Elling: Sunday was epic Stricker. He makes birdies on the last two holes after blowing his lead, including one from a one-legged flamingo stance in a fairway bunker on the last, to steal it back? It was the best ending on the tour season this year, easily. Not to mention that it gives him three straight Deere titles. And I saw none of it, because the bed-and-breakfast where several of us Yanks are staying over here doesn't have the subscription package needed to get the PGA Tour feed. I was going through cold-turkey withdrawals Sunday night trying to figure out what was happening.
Huggan: Then again, I do think America has a better chance of victory than Scotland. We have only six guys in the field this week.
Elling: Sometimes, the same emotions that prompt Stricker to get teary-eyed after winning are the ones that hurt him when the ball's going sideways.
Huggan: Does he get to keep a tractor now? Sad to say, but the John Deere Classics and their ilk represent just about the limit of Steve's ability.
Elling: Though he has made some people cringe down the stretch when in contention, he is a perfect 6 for 6 on the PGA Tour with the outright 54-hole lead. He leads the tour with 35 straight made cuts. If not Stricker this week, I'm flummoxed as to who would be much better, truly.
Huggan: By the way, will the U.S. Women's Open ever end? I'm betting on Kim to win. Any Kim.
Nice segue. With a victory in the U.S. Women's Open on Monday afternoon in Colorado, a South Korean player has won on the LPGA for the first time this season. The Korean contingent has been so dominant over the years, so what happened?
Elling: Well, unlike in the men's game, it's early yet on the LPGA. They had only played 11 events before the Open this week. Of that total, not all were official. But there's no doubt that the firepower the Koreans used to bring has suddenly begun to look like spit wads being blown through straws.
Huggan: I don't think the Koreans have been playing so badly. It's just that the next dominant player in
Elling: You are a funny man. Hard to believe the guys who log in at the bottom of these pages line up to poke fun at you. And they haven't even met you in person.
Huggan: Multiple victories by one player can make it seem as if the rest are doing nothing. Of course, the stop-start nature of the schedule doesn't help, either.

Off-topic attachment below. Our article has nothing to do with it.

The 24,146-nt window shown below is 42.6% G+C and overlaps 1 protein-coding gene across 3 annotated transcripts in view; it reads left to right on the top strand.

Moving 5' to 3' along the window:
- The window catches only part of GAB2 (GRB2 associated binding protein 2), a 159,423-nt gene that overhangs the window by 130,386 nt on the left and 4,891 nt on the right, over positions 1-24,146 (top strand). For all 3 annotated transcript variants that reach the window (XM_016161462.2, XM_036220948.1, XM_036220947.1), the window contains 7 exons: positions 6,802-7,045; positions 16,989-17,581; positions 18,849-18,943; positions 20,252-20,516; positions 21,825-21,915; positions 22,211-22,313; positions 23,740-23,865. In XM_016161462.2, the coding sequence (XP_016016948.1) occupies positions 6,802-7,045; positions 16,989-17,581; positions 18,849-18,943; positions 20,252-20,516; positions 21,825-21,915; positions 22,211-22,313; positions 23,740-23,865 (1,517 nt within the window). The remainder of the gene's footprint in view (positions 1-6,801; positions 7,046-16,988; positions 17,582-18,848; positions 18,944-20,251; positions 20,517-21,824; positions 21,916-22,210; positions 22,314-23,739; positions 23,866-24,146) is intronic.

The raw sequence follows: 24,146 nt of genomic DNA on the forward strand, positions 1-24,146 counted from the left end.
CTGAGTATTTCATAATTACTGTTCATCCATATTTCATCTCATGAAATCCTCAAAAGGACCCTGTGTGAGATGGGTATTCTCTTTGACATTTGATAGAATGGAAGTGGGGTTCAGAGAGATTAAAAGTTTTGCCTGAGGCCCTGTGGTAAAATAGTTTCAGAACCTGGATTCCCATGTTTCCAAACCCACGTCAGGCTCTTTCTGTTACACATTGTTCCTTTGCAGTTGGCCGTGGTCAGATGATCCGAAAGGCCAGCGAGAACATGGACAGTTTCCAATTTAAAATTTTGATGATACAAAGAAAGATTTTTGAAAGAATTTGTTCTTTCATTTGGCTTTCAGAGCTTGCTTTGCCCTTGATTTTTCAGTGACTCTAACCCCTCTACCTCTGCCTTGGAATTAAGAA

Elling: The LPGA has data to back this up, but the Koreans aren't coming to America like they used to for Q-school. There are a few theories -- many of the top players are already here, the tournaments have dried up, the purses are no better than in Korea in some instances. None of the top players, like Jiyai Shin and Na Yeon Choi, have won in months. Yeah, it's surprising, really.
Huggan: Tell those readers that I'll be happy to meet anyone for a chat -- when they start putting their own names on their posts.
Elling: The Open, supposedly the toughest test in the game, just produced two more head-scratching combatants, too. Hee Kyung Seo has won in Korea, but had mustered one top-10 finish in the States in her rookie season before shooting consecutive 68s on the weekend to force a playoff with So Yeon Ryu. Neither had an LPGA win to their credit.
Huggan: That is typical of U.S. Opens, both men and women. I hate to say this, but the USGA too often crosses the line with their course setups, thereby negating skill to a large extent. And when you do that, anyone can win. Exhibit A: Hilary Lunke.
Elling: Will Ryu join other one-hit wonders like Lunke, Birdie Kim and
Huggan: See above. Plus, especially in the women's game -- where brute strength is at a premium -- too much rough makes the event a complete lottery. Hence the proliferation of "no-name" winners.
Elling: Your analysis seems plausible, actually. Heck, anything would seem believable at this point. That's a lot of major champions who haven't done a lick since.
Huggan: The USGA says it's trying to "identify" the best player, but all too often they end up frustrating him/her.
Elling: Is there such a word as countrywomen? In the absence of analysis, here are more goofy Open stats that scream for coherence and contest. Eun-Hee Ji had one LPGA victory before she won the 2009 Open title and hasn't claimed another since. She has one top-10 finish in the past 1½ years. So in other words, four of the past eight U.S. Open winners have not yet won another title.
Huggan: All that does is back up my theory. We are getting dangerously close to agreement here. Not sure I approve of that.
Elling: Must be because we're in the same time zone for once while writing this incredibly lyrical, lucid exchange. That said, I'm jet-lagged, so let's wind this baby down. Let's go out and grab some good British food.
Elling: By the way, that's the first time that sentence has ever been written.